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Atomic-Scale Simulations of Meteor Ablation
  • Gabrielle Guttormsen,
  • Alex Fletcher,
  • Meers M. Oppenheim
Gabrielle Guttormsen
Boston University

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Alex Fletcher
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Meers M. Oppenheim
Boston University
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Meteoroids smaller than a microgram constantly bombard the Earth, depositing in the mesosphere and lower thermosphere. Meteoroid ablation, the explosive evaporation of meteoroids due to erosive impacts of atmospheric particles, consists of sputtering and sublimation. This paper presents the first atomic scale modeling of sputtering, the initial stage of ablation where hypersonic collisions between the meteoroid and atmospheric particles cause the direct ejection of atoms from the meteoroid surface. Because meteoroids gain thermal energy from these particle impacts, these interactions are important for sublimation as well. In this study, a molecular dynamics simulator calculates the energy distribution of the sputtered particles as a function of the species, velocity, and angle of the incoming atmospheric particles. The sputtering yield generally agrees with semi-empirical equations at normal incidence but disagrees with the generally accepted angular dependence. Λ, the fraction of energy from a single atmospheric particle impact incorporated into the meteoroid, was found to be less than 1 and dependent on the velocity, angle, atmospheric species, and meteoroid material. Applying this new Λ to an ablation model results in a slower meteoroid temperature increase and mass loss rate as a function of altitude. This alteration results in changes in the expected electron line densities and visual magnitudes of meteoroids. Notably, this analysis leads to the prediction that meteoroids will generally ablate 1 - 4 km lower than previously predicted. This affects analysis of radar and visual measurements, as well as determination of meteoroid mass.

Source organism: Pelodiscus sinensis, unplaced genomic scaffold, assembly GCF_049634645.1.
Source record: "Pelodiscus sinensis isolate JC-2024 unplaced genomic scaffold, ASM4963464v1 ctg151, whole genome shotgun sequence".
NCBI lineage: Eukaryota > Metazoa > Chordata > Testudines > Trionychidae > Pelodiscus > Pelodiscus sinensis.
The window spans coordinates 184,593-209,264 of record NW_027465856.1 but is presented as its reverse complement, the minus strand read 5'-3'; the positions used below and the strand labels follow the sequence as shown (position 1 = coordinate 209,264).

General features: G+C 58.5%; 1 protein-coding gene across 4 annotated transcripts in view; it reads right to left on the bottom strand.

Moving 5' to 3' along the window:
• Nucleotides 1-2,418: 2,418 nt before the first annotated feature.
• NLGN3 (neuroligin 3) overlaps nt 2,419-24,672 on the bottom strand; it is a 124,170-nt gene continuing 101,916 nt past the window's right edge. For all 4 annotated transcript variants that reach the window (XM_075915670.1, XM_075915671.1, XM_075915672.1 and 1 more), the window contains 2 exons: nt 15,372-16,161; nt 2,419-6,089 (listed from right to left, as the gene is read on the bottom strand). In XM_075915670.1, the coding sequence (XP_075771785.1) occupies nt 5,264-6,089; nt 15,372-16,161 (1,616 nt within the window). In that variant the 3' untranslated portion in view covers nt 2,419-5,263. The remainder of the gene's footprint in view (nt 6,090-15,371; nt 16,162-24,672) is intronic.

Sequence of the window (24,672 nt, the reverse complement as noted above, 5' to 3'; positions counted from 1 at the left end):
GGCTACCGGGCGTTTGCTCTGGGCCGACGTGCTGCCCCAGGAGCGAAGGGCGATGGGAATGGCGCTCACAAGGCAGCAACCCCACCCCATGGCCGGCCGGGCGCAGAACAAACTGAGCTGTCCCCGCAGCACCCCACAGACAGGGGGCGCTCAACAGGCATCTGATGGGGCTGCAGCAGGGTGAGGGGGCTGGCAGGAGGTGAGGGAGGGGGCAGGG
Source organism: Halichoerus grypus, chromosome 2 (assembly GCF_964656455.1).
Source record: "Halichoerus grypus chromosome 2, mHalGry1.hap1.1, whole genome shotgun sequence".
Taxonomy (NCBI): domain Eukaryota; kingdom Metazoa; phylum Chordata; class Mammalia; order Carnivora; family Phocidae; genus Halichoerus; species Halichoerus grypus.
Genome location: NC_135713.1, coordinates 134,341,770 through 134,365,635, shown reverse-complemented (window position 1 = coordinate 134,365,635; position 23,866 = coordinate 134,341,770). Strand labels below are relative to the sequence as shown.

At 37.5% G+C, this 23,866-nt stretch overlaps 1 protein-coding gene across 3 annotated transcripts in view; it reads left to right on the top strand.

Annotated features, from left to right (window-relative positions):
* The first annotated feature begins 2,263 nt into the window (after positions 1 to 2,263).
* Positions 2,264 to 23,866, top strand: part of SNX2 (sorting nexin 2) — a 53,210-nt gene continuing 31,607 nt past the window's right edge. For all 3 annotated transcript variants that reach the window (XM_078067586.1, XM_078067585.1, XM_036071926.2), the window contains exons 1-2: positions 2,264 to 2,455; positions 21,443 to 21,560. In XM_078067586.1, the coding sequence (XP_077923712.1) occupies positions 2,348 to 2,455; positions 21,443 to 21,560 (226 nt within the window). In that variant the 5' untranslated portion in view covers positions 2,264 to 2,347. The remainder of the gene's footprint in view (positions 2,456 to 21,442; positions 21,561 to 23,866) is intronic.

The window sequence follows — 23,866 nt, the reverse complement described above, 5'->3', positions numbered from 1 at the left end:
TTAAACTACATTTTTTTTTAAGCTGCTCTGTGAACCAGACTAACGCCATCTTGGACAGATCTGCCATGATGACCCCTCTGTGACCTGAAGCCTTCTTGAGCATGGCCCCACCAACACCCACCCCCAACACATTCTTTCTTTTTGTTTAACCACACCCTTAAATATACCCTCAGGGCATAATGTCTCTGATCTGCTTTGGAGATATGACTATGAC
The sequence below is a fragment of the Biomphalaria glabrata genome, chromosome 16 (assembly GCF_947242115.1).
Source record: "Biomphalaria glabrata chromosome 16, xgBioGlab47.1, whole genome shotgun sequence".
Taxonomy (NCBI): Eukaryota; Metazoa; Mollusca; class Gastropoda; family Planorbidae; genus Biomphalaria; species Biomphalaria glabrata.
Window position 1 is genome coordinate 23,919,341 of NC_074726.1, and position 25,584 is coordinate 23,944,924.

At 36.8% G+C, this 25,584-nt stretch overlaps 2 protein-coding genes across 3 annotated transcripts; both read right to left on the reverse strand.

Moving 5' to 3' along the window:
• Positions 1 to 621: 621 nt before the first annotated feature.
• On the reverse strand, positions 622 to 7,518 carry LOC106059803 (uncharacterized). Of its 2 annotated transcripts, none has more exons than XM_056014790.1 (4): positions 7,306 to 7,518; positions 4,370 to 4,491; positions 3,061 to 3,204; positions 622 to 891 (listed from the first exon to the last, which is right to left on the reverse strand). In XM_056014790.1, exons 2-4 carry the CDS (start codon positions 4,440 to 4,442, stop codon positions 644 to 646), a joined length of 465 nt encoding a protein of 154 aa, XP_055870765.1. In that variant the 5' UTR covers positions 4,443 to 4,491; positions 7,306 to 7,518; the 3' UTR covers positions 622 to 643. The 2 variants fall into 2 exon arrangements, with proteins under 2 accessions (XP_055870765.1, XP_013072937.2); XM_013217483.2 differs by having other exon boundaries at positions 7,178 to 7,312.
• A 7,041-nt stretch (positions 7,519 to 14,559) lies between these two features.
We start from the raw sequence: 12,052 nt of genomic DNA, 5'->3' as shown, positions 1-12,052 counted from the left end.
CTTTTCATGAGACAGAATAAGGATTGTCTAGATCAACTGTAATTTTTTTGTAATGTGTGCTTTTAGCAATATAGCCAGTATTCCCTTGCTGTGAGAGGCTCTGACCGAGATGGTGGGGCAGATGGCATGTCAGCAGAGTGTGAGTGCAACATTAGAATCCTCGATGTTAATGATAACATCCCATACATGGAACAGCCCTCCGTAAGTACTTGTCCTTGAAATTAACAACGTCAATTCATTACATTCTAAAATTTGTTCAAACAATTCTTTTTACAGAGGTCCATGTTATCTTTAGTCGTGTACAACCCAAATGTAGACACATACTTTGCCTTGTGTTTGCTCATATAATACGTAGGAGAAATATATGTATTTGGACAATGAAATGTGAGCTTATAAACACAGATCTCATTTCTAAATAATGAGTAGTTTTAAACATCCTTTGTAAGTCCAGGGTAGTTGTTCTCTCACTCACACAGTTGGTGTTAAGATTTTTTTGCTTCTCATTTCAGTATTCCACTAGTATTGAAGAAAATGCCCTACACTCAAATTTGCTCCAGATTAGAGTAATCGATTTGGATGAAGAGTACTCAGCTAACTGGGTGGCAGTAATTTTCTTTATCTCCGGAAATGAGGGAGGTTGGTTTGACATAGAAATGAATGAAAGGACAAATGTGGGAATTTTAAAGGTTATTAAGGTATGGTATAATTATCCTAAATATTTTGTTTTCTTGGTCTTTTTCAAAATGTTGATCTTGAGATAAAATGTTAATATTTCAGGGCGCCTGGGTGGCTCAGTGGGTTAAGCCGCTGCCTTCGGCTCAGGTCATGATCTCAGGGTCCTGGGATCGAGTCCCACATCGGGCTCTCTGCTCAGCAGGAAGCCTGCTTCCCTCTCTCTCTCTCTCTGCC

Sep 2020Published in Journal of Geophysical Research: Space Physics volume 125 issue 9. 10.1029/2020JA028229